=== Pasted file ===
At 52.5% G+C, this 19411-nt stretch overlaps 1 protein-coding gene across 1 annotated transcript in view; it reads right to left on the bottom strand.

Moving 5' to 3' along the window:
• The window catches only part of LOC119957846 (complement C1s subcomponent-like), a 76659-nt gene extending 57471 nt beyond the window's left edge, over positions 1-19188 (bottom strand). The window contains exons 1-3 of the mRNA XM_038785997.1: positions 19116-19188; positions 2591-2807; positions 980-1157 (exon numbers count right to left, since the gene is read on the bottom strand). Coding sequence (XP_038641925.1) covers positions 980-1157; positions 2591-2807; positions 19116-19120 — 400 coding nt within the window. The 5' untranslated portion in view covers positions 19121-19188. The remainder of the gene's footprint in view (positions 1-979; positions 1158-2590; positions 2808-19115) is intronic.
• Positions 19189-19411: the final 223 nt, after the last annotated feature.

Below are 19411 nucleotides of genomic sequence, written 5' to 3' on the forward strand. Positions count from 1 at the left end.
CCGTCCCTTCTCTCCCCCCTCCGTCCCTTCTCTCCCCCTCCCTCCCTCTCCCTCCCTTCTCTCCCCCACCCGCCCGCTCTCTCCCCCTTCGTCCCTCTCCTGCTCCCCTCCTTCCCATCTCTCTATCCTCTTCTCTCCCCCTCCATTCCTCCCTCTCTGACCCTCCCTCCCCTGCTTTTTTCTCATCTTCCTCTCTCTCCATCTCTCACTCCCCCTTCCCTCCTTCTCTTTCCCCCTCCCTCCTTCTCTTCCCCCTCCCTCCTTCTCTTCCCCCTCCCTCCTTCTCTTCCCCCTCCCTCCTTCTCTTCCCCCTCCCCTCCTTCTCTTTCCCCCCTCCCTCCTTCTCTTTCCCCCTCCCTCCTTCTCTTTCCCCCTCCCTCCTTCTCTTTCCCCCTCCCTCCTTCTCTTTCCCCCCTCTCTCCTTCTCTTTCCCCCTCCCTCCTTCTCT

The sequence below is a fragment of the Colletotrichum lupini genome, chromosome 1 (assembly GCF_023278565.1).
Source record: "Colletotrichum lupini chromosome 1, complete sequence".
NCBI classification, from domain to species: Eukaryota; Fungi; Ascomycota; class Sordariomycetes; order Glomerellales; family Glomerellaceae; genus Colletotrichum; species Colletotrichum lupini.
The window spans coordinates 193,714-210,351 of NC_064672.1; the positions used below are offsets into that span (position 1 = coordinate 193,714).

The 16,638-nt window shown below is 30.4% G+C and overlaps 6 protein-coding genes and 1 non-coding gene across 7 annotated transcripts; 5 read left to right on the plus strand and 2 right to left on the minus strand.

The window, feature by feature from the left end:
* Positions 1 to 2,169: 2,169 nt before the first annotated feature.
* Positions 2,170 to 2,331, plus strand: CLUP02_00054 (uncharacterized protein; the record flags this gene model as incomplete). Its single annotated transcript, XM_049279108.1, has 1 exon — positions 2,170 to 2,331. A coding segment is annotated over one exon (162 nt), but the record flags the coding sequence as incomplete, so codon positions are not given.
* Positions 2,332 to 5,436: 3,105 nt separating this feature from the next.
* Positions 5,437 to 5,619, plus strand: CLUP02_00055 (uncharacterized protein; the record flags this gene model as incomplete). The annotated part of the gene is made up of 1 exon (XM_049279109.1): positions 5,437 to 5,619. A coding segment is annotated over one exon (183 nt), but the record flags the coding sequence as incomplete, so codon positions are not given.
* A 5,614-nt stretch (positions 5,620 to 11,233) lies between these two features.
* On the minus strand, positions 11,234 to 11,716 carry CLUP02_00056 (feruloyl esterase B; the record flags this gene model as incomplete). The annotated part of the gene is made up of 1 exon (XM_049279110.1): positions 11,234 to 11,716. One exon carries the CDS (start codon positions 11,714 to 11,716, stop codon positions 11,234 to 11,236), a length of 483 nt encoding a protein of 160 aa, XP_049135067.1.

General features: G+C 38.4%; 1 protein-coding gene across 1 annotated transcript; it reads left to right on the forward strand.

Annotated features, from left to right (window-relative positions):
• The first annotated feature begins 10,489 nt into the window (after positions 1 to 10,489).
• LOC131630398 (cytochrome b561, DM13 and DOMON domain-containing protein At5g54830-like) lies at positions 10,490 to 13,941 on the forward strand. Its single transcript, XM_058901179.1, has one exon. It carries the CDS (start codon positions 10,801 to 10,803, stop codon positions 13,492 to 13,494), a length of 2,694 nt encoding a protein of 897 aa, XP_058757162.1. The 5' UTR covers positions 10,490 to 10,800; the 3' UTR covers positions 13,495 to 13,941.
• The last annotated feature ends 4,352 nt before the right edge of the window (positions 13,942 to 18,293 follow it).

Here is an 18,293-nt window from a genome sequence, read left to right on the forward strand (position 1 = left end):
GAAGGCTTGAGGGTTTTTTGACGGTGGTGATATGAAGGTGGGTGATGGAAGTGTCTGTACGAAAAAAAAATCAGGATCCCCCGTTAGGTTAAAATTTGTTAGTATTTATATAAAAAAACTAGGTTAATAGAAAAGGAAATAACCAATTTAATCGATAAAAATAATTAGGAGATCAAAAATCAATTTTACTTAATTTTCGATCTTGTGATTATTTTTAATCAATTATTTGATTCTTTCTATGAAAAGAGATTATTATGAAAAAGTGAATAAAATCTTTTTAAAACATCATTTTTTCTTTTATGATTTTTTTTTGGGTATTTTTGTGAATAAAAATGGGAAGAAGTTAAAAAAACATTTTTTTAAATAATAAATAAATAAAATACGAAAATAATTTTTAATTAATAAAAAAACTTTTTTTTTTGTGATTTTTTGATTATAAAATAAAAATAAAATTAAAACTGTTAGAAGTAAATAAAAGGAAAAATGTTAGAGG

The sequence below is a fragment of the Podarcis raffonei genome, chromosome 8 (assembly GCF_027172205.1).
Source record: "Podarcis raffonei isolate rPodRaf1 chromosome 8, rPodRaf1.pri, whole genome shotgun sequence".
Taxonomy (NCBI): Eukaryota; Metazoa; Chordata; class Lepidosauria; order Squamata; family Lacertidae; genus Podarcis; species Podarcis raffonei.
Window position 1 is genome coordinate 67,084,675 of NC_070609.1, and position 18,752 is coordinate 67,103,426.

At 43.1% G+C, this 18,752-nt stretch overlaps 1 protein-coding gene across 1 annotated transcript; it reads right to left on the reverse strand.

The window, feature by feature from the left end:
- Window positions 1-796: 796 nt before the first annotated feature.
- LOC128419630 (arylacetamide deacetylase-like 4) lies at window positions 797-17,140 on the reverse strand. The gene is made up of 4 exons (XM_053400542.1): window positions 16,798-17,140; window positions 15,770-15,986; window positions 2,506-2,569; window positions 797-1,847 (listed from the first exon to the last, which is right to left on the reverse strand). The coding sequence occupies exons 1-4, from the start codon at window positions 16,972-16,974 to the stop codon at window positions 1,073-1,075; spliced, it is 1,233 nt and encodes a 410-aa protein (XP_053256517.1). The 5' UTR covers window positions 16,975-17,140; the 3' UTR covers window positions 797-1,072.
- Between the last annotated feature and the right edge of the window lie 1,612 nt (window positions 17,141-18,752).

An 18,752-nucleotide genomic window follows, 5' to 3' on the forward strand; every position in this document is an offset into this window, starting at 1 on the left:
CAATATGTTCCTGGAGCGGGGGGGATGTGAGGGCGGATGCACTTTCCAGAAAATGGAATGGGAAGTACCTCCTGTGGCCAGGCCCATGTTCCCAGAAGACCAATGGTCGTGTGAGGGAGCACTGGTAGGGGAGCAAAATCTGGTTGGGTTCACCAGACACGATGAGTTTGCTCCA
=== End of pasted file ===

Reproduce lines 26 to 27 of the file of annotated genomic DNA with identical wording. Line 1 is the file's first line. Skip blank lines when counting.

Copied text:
The sequence below is a fragment of the Podarcis raffonei genome, chromosome 8 (assembly GCF_027172205.1).
Source record: "Podarcis raffonei isolate rPodRaf1 chromosome 8, rPodRaf1.pri, whole genome shotgun sequence".